A next step 185 is for the user to initiate the dialing of the remote phone number, either by reading out of memory or by operating the switches 41. Once connection with a remote system is made, standard fax identifying codes are sent and received so that the fax/modem circuit 87 (FIG. 2) has its parameters set to communicate with the type of instrument at the other end. One thing that is determined during this presending period, as indicated by another step 189, is whether the remote instrument is capable of handling voice and fax data together. That is, a determination of whether the same type of instrument as being described herein is present at the other end. If so, a flag is set in an appropriate register within the processor 51, as indicated by a step 191. If not, the step 191 is skipped.
In either event, as indicated by a step 193, the fax previously stored in the ARAM 67 is sent. The fax/modem circuit 87 (FIG. 2) receives the data and converts its data into appropriate tone signals in a line 85, while the DAA 11 (FIG. 3) has its switches 131 and 121 closed by the CPU within the processor 51 executing an instruction, the remaining switches of the DAA 11 remain open. The fax is continued to be sent until it has detected, as indicated in a step 195 of FIG. 4, that the last page has been sent.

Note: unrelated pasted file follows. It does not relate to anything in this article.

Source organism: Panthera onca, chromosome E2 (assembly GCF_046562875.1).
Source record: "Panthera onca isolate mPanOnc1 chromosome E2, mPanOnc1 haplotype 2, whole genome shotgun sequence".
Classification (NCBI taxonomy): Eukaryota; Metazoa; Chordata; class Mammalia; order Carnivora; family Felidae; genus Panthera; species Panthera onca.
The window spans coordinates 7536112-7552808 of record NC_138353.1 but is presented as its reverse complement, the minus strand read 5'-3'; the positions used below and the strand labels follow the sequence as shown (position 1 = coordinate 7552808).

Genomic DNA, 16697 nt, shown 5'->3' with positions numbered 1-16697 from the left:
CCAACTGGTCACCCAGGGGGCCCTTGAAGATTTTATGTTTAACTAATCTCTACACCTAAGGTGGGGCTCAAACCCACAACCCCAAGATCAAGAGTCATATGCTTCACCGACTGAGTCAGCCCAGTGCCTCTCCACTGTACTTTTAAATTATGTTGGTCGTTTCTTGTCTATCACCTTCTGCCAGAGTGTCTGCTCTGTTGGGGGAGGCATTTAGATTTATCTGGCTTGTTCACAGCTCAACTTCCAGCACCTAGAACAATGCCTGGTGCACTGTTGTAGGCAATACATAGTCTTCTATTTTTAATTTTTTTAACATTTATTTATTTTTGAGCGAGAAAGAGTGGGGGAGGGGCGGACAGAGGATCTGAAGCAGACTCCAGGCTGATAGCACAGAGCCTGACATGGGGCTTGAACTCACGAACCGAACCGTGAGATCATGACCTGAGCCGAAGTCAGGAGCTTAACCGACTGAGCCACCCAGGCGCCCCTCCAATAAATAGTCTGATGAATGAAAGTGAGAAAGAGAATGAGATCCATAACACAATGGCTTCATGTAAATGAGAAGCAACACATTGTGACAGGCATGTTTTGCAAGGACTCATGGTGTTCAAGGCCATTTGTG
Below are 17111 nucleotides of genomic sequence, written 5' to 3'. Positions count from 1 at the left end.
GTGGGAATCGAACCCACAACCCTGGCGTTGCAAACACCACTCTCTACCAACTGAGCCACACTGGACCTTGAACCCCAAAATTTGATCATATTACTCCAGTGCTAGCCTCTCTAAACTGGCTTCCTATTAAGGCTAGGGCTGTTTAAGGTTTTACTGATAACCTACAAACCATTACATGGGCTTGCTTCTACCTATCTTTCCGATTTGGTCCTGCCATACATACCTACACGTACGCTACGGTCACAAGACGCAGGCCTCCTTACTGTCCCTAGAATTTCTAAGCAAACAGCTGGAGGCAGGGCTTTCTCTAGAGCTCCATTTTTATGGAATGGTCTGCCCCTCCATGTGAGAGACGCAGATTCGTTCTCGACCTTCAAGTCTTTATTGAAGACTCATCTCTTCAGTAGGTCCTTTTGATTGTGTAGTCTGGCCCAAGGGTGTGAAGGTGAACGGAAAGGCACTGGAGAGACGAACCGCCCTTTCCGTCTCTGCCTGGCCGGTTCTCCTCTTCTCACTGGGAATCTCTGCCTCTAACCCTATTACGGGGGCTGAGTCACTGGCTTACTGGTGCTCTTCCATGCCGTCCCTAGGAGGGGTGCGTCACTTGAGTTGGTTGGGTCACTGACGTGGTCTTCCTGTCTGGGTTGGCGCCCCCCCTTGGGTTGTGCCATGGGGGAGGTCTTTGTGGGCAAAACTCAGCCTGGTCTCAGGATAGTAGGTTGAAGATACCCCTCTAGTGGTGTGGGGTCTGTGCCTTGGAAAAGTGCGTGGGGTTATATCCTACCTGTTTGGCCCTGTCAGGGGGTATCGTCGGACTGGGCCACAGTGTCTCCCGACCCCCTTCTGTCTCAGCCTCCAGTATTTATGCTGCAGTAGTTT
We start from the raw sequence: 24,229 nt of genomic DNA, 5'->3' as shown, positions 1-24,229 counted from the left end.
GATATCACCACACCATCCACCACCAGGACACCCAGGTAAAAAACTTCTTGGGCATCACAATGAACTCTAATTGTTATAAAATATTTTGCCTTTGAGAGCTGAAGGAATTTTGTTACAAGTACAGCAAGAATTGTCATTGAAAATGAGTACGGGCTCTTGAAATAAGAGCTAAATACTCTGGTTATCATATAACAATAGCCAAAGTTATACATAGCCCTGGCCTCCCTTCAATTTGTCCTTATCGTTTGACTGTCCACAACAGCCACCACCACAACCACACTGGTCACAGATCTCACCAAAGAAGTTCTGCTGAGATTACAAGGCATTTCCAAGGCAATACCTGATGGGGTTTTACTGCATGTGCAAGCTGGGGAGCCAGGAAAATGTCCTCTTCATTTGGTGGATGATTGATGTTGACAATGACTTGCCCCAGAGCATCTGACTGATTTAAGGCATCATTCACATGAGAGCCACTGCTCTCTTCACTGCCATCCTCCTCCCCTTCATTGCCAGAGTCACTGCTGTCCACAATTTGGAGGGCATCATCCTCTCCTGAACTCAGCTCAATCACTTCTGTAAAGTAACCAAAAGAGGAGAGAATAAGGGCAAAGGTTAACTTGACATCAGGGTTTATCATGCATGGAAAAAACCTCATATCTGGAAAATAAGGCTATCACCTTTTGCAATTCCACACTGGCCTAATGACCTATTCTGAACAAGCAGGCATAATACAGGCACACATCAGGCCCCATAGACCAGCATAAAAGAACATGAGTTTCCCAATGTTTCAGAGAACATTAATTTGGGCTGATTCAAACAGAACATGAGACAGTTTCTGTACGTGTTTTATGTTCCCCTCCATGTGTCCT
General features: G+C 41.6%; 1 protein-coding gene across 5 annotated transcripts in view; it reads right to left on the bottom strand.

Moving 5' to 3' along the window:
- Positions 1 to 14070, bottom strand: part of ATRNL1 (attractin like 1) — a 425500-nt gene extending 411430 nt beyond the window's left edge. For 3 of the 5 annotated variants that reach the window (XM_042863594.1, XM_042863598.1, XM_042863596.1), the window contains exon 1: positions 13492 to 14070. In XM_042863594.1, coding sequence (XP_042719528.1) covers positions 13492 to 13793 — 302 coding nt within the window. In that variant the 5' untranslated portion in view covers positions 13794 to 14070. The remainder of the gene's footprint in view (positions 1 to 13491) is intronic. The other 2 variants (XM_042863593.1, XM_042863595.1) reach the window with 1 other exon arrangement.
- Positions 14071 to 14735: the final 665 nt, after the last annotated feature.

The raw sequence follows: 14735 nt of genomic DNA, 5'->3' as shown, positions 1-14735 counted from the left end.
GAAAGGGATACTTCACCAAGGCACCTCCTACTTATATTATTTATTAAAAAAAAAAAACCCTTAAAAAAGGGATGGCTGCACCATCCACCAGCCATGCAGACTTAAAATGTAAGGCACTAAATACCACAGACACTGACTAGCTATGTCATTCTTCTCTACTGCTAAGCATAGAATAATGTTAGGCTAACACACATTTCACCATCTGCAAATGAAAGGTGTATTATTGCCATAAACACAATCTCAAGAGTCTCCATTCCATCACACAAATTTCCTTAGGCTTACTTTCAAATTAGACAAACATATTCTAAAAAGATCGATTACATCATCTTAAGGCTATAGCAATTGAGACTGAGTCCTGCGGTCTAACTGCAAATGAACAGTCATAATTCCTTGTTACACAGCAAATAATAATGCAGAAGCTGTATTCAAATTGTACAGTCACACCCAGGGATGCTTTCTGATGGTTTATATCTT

After transmission of the fax has been completed, a next step 197 checks the CPU voice flag that would have been set in step 191 if it was determined during the pre-message communications with the opposing instrument that the instrument can handle both fax and voice data. If not, the previously recorded voice message is not sent, but rather the process ends. If the opposite instrument does have such a voice capability, however, as indicated by steps 199 and 201, the CPU within the processor 51 prepares for a binary file transfer of the digitized voice message from the ARAM 67 and sends that data through the fax/modem circuit 87 in a similar way as the fax binary data was previously sent from the ARAM 67. This method of sending a voice message avoids having to reconstruct an analog voice signal from the stored data before sending the message over the telephone line. Tones representative of the binary data are generated in the fax/modem circuit 87 sent over the telephone line and then directly reconverted into binary data at the opposite end and stored in its similar ARAM. Of course, the analog voice signal can alternatively be reconstructed for sending to a remote instrument that is not equipped to handle this protocol.